How to Carve Out a Workout Area in Any Room of Your Home
By Jessica Bennett | Better Homes And Gardens | BHG.Com
Troy Warren for Hometown Hall #homegarden-all
You don’t need an entire room to create a home gym. Use these expert tips to set up an effective home fitness area in the space you have.
A year into the pandemic, many of us continue to rely on at-home workouts in place of studio classes or gym sessions to get our fitness fix. But finding the time and motivation to exercise can be even more difficult if you don’t have a dedicated space for it. Trying to squeeze in a workout between living room furniture while dodging kids or pets likely isn’t helping you to achieve your fitness goals. Luckily, you don’t need an entire room to carve out a personalized home gym. Whether it’s a corner of your bedroom, a section of your garage, or an outdoor patio, a home gym should motivate you to work out and help you feel good while doing it. These expert tips will help you carve out a home gym, no matter how much space you have.
Determine how you want to work out.
The best location and setup for your home gym will depend on your preferred workout style. If you like to start your days with yoga practice, for instance, look for an area that receives morning light with enough room for a mat. If your workouts involve a lot of high-intensity exercises, you might need additional room to move. Bulky equipment, such as free weights, a treadmill, or a stationary bike, also requires more square footage.
2. Get creative with available space.
Look for empty areas within your home that could work for your fitness needs. “Believe it or not, a walk-in closet is a great place to carve out a small workout space,” says Dallas-based designer Abbe Fenimore of Studio Ten 25. Even tight spots like a hallway or the area behind a sofa can work if you typically use smaller aerobic moves or portable equipment like dumbbells and resistance bands, says Carole Malloy of Josephine Design House. “Basically any area of the home that allows for this movement can be designated for a workout nook,” she says.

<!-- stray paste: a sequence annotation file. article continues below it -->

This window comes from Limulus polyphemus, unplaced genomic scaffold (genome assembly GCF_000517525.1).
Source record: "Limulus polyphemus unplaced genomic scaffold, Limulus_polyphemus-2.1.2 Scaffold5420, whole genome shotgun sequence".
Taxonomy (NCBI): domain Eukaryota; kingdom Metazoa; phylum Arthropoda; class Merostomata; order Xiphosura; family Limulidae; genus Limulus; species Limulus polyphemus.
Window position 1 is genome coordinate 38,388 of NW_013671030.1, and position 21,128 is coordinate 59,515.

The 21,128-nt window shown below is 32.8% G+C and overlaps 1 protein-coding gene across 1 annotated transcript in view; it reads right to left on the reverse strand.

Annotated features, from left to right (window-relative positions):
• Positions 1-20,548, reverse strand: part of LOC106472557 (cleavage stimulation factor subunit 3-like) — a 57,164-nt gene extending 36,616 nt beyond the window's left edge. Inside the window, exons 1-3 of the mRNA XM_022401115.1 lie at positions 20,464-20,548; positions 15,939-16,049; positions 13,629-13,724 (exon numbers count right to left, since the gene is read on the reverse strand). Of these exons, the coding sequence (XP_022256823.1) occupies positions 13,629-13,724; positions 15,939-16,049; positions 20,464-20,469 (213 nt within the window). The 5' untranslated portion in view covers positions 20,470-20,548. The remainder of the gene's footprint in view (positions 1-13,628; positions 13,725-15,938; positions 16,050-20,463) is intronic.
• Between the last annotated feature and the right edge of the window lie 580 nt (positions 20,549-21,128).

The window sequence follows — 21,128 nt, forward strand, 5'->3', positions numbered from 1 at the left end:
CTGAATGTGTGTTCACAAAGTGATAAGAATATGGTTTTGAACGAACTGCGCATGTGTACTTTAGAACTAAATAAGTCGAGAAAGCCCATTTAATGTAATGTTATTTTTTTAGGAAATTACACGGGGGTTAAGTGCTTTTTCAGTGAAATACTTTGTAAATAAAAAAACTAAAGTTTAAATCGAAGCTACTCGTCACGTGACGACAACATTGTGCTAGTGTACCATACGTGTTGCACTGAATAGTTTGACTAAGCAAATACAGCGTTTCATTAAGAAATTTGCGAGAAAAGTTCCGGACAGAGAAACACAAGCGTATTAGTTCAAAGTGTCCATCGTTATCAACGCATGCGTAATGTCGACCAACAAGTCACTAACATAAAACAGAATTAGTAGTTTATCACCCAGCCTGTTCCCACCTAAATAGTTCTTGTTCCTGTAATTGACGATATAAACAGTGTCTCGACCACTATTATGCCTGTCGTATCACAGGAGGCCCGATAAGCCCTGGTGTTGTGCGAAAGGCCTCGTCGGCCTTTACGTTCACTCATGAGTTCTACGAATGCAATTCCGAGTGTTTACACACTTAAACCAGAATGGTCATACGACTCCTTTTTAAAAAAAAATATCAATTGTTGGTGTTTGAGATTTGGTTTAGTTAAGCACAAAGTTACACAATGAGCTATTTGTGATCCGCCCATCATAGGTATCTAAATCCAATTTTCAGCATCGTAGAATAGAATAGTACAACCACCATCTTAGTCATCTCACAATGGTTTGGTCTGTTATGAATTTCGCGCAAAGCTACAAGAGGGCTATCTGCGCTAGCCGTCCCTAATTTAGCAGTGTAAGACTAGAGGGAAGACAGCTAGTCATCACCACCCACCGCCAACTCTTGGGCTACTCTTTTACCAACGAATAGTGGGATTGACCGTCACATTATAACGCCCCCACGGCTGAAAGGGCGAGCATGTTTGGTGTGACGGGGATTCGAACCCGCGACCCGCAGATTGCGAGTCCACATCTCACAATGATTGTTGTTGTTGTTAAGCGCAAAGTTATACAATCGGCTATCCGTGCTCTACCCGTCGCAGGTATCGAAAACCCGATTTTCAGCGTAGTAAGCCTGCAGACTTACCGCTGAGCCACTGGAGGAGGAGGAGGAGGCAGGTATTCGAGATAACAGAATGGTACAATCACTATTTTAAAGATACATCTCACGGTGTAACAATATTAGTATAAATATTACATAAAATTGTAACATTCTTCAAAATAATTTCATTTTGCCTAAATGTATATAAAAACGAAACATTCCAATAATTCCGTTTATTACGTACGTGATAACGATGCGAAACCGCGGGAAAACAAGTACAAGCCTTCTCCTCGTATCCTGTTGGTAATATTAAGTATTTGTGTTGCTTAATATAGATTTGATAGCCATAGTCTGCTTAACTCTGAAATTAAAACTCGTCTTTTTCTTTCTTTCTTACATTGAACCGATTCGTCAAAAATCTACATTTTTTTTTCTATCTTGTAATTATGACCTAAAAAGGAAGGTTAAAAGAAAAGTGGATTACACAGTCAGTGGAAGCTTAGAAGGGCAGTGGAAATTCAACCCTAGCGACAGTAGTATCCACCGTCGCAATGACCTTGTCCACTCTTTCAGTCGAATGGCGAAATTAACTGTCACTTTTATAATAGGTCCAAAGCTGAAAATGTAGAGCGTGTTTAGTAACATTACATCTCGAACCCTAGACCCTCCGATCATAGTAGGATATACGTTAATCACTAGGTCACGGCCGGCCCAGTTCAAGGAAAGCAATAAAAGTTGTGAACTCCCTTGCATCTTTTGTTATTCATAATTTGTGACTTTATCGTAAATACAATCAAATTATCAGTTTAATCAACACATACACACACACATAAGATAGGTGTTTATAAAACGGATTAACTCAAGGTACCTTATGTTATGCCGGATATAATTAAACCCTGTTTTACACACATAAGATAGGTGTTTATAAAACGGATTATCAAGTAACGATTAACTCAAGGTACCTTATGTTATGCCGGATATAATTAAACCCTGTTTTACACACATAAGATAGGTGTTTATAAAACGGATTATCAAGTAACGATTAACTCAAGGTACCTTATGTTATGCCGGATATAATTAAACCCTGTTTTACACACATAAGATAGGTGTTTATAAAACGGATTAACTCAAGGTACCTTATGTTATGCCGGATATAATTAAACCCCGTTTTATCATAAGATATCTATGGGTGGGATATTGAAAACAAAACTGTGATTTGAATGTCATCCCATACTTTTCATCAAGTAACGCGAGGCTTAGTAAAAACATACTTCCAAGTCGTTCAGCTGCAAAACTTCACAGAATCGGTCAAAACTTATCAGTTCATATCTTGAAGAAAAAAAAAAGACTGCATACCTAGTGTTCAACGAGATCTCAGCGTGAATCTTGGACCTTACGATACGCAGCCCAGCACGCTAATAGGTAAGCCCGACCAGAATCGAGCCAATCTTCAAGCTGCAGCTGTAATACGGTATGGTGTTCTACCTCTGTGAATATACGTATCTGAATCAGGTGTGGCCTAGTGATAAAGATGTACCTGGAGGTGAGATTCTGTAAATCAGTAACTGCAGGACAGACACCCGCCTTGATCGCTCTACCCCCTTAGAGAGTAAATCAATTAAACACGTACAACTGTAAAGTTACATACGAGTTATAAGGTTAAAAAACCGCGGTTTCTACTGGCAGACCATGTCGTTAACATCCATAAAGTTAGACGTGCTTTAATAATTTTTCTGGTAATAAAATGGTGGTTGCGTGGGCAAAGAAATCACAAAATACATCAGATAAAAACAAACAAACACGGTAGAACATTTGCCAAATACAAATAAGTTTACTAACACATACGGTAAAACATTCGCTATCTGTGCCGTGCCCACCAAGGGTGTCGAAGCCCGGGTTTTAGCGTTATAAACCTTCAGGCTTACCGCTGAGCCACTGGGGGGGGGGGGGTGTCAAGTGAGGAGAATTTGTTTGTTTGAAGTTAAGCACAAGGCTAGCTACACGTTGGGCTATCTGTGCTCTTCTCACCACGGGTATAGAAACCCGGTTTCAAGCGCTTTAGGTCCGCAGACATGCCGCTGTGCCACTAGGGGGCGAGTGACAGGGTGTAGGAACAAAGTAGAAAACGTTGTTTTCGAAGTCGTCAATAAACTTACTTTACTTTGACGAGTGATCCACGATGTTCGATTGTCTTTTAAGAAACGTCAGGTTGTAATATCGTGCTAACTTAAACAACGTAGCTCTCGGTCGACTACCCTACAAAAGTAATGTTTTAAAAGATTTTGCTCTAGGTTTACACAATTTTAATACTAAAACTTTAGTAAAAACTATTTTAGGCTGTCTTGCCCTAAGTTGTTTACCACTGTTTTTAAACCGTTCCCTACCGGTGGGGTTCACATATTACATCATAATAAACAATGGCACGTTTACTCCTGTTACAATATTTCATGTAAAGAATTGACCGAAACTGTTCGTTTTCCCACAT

A home office, guest room, basement, or attic can also serve as a fitness area. Interior designer Breegan Jane suggests temporarily moving your car to the street (since you’re likely going out less these days anyway) to free up a spot in your garage. For those in warmer climates, an outdoor patio can serve as a workout space with the bonus of fresh air.
3. Define your home gym.
Set up boundaries, either visual or physical, to help separate your workout area from the surrounding room and limit distractions. “Though the space might not be huge, you can define the area by using a decorative screen or by putting down a sturdy floor mat or some carpet tiles,” says New York designer Courtney Sempliner. To help maintain your focus, try not to let other household clutter, like laundry or kids’ toys, encroach on the space, she adds.
If your home gym is located within another living area, frame the space with a pretty area rug and a decorative mirror instead of more utilitarian equipment, suggests Chicago-area designer Mark Lavender. “This will make the nook look like an extension of your living space when you are not using it as a gym,” he says.
4. Create an inviting atmosphere.
You’re more likely to exercise if you enjoy being in your home gym. Equip the area with stylish gear in mood-brightening colors to make workouts more fun. “My colorful free weights help brighten up the room and make me feel happy and motivated when I walk in,” Fenimore says. “Extend this to your yoga mats, gym towels, and any small equipment you can purchase in color!”
The right lighting can also have a huge impact on your motivation to exercise, Jane says. She suggests swapping out basic lightbulbs for those with dimmable and color-changing technology, like Bulbrite Solana smart bulbs ($14, The Home Depot). “I can change the way my space appears with my mood, and good moods mean great workouts,” Jane says.
5. Incorporate storage for workout gear.
Keep your home gym neat and organized so it’s ready whenever the mood to move strikes. Arizona interior designer Lauren Lerner of Living with Lolosuggests using baskets to stash towels and yoga mats and bringing in an etagere to sort weights and other equipment. Hooks and shelves work well for storing lightweight gear like resistance bands. To help disguise a small workout nook when you’re done exercising, utilize hidden storage solutionslike lidded baskets and bins or an ottoman with an interior storage compartment.
6. Personalize the area.
Bring in color and accessories to personalize your home gym. “A home gym is the perfect opportunity to have some fun with decor and incorporate pops of bold, energizing colors,” says San Francisco interior designer Jay Jeffers. “Having a space that motivates you will make working out all the more enjoyable!” Go for a fun patterned wallpaper or a vibrant paint color to boost your spirits, and hang photos or wall decor that help you feel motivated and inspired. If your space is geared toward yoga or meditation, calming colors and real or faux plants can help set a relaxing tone.